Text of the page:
A Feb. 17, 2016 news item on Nanowerk describes a new technique for solar water-splitting (turning sunlight into hydrogen),

A team of Korean researchers, affiliated with UNIST [Ulsan National Institute of Science and Technology] has recently pioneered in developing a new type of multilayered (Au NPs/TiO2/Au) photoelectrode that boosts the ability of solar water-splitting to produce hydrogen. According to the research team, this special photoelectrode, inspired by the way plants convert sunlight into energy is capable of absorbing visible light from the sun, and then using it to split water molecules (H2O) into hydrogen and oxygen.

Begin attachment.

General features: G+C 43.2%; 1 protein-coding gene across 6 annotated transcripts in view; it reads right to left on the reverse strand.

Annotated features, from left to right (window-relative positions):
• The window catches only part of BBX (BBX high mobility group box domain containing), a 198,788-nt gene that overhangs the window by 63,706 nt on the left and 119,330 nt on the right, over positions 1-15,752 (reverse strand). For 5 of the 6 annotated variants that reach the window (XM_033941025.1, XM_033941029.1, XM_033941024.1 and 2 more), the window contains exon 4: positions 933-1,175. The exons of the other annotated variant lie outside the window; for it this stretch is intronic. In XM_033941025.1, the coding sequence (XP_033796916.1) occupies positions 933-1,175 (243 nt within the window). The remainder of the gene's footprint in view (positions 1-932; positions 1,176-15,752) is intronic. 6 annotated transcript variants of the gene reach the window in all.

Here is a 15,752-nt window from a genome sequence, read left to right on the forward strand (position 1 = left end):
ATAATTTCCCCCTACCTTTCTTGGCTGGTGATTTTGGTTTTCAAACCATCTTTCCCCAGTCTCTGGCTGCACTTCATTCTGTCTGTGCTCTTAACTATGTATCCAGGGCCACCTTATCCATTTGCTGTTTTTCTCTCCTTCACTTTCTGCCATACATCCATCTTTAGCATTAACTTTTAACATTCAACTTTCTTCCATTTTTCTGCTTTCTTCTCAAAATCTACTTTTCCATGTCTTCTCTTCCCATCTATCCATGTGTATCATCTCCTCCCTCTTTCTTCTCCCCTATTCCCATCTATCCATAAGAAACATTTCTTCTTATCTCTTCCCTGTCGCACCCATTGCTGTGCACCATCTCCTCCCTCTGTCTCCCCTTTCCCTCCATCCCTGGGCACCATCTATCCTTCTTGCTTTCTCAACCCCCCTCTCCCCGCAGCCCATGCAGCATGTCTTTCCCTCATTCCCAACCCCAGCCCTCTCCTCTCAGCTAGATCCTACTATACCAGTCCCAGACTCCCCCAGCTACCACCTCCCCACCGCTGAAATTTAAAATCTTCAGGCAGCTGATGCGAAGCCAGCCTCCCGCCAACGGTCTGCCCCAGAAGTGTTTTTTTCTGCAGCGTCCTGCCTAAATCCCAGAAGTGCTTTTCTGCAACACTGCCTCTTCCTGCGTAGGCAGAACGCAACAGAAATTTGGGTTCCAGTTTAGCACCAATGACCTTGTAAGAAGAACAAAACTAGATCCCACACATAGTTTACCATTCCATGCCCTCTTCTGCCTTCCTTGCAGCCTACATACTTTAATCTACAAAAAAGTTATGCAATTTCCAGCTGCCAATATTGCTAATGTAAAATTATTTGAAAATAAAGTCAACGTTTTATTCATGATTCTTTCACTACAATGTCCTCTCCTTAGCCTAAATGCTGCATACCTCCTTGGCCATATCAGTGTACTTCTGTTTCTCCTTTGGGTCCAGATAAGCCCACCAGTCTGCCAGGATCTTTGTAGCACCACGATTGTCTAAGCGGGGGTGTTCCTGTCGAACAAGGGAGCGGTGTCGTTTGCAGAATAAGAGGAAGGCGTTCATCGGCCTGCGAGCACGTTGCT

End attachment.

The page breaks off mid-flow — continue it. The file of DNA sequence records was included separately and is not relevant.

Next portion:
A Feb. 1, 2016 UNIST news release, which originated the news item, expands on the theme,

This multilayered photoelectrode takes the form of two-dimensional hybrid metal-dielectric structure, which mainly consists of three layers of gold (Au) film, ultrathin TiO2 layer (20 nm), and gold nanoparticles (Au NPs). In a study, reported in the January 21, 2016 issue of Nano Energy, the team reported that this promising photoelectrode shows high light absorption of about 90% in the visible range 380–700 nm, as well as significant enhancement in photo-catalytic applications.

The researchers have made an image illustrating their work available,

Two-dimensional metastructured film with Titanium Oxide is fabricated as a photo-catalytic photoanode with exceptional visible light absorption. Courtesy: UNIST

Two-dimensional metastructured film with Titanium Oxide is fabricated as a photo-catalytic photoanode with exceptional visible light absorption. Courtesy: UNIST

Back to the news release,